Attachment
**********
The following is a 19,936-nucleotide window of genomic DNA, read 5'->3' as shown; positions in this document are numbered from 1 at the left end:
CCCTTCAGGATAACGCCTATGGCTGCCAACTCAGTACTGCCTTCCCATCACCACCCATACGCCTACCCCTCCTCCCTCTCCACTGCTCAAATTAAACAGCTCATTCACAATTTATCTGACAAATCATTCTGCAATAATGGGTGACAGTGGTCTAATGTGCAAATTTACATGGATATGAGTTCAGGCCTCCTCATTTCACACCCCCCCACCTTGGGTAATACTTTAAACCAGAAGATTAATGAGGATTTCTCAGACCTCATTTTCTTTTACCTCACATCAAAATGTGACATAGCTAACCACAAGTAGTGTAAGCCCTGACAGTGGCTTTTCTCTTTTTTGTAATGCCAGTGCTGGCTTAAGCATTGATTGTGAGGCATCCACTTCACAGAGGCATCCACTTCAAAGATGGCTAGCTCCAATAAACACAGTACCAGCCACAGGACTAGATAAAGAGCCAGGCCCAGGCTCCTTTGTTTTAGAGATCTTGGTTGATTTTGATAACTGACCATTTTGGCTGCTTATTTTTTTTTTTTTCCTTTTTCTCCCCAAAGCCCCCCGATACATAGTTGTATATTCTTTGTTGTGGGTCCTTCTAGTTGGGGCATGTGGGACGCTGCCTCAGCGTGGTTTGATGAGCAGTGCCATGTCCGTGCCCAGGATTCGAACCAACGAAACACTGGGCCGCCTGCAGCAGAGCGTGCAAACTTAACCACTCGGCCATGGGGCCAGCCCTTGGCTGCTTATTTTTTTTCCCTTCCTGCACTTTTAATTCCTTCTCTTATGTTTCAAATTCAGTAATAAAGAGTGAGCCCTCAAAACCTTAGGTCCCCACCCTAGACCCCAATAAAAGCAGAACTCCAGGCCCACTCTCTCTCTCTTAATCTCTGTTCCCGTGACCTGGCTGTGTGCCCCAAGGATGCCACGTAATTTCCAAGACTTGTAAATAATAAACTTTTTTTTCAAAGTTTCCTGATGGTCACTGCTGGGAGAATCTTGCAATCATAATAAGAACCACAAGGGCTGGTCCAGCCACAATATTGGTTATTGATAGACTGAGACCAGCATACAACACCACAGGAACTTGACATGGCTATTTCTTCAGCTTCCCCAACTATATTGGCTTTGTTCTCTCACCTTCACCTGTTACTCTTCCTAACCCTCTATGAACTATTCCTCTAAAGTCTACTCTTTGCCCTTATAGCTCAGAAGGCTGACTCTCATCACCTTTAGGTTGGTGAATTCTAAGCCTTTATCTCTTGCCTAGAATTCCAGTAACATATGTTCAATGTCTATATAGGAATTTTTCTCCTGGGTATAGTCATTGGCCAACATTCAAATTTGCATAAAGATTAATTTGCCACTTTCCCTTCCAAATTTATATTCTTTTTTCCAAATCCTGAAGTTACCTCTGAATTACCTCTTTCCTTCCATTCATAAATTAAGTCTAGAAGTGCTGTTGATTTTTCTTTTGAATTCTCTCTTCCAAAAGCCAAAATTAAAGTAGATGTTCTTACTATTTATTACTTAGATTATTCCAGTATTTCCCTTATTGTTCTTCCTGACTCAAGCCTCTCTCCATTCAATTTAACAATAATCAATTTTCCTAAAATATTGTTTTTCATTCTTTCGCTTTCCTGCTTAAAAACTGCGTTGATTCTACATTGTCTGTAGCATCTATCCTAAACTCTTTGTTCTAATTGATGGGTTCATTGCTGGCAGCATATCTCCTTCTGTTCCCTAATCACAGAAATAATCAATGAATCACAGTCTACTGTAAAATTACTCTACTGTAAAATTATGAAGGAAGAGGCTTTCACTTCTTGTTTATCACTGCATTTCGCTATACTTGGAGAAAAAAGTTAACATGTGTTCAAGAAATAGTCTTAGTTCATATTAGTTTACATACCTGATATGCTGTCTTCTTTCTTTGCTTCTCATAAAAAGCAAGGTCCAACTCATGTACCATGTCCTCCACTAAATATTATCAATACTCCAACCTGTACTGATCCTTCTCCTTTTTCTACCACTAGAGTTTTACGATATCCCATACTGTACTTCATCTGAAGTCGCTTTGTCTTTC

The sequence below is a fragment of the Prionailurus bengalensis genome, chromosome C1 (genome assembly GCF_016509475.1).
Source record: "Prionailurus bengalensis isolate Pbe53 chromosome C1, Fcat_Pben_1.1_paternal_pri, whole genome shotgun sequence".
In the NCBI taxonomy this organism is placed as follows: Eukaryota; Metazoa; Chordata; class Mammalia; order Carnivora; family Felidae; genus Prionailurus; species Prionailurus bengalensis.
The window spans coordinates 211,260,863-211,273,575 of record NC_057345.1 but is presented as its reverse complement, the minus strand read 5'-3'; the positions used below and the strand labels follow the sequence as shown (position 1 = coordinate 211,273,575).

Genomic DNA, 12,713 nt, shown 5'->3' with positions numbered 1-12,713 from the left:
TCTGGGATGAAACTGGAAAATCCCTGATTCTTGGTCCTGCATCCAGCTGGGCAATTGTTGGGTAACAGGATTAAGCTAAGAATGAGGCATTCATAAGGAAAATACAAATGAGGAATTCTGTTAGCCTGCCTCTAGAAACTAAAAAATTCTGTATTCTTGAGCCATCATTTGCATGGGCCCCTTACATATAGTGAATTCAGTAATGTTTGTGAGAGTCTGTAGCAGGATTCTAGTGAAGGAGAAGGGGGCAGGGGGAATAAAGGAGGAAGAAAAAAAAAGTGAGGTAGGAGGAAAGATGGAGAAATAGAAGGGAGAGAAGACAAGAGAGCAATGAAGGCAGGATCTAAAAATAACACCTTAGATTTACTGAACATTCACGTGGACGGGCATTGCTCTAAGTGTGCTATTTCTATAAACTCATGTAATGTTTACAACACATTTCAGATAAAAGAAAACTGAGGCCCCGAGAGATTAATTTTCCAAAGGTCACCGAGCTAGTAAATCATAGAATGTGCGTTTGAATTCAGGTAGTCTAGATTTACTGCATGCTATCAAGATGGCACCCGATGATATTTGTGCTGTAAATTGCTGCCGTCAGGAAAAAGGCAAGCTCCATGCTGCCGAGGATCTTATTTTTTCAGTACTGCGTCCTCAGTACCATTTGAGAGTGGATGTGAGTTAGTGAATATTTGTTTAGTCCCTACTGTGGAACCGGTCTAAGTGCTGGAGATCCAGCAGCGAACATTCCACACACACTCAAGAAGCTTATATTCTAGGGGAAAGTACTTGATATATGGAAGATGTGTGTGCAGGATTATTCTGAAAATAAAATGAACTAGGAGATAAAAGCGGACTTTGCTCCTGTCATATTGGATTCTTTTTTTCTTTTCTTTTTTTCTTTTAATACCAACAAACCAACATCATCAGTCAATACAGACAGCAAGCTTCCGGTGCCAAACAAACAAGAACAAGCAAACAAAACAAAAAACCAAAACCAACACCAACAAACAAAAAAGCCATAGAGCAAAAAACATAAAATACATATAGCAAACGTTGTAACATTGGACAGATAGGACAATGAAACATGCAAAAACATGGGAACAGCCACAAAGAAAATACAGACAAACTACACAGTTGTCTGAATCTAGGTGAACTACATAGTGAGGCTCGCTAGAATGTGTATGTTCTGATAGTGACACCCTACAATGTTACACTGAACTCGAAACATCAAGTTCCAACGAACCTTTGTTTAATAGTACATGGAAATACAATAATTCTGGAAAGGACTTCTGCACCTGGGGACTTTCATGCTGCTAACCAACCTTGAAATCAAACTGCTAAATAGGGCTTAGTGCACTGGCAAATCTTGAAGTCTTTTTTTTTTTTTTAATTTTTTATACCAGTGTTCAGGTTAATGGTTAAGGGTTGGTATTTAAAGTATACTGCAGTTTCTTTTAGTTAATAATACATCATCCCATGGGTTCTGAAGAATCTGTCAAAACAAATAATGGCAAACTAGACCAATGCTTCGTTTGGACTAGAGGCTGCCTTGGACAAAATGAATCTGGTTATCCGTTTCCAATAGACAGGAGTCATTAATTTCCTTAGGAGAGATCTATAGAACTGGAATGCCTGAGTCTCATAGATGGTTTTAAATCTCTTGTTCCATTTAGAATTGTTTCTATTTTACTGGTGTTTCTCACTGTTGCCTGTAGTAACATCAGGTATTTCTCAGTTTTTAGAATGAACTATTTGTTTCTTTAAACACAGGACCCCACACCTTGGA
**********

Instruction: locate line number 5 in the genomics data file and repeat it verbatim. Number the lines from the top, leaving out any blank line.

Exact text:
In the NCBI taxonomy this organism is placed as follows: Eukaryota; Metazoa; Chordata; class Mammalia; order Carnivora; family Felidae; genus Prionailurus; species Prionailurus bengalensis.